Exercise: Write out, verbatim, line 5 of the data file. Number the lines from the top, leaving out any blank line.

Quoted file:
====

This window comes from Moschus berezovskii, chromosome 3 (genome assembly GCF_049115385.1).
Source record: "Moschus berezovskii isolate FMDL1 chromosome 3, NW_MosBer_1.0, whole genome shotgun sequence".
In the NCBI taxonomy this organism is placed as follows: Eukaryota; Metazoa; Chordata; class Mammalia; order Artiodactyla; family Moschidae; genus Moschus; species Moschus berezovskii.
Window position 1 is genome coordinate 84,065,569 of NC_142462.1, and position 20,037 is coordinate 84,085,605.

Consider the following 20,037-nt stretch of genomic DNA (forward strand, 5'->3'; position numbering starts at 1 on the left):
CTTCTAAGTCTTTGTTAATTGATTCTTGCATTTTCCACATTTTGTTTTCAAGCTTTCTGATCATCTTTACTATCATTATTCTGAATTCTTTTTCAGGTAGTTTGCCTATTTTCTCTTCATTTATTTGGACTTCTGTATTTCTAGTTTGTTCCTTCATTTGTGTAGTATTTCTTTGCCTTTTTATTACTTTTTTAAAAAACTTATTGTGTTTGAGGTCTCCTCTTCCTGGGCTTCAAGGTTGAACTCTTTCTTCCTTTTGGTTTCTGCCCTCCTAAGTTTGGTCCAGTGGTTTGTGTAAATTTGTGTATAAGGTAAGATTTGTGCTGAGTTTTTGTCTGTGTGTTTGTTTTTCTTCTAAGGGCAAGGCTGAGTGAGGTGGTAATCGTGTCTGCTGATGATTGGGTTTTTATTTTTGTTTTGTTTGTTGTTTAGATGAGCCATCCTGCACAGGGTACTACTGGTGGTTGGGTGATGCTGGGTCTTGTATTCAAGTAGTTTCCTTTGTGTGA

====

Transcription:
Consider the following 20,037-nt stretch of genomic DNA (forward strand, 5'->3'; position numbering starts at 1 on the left):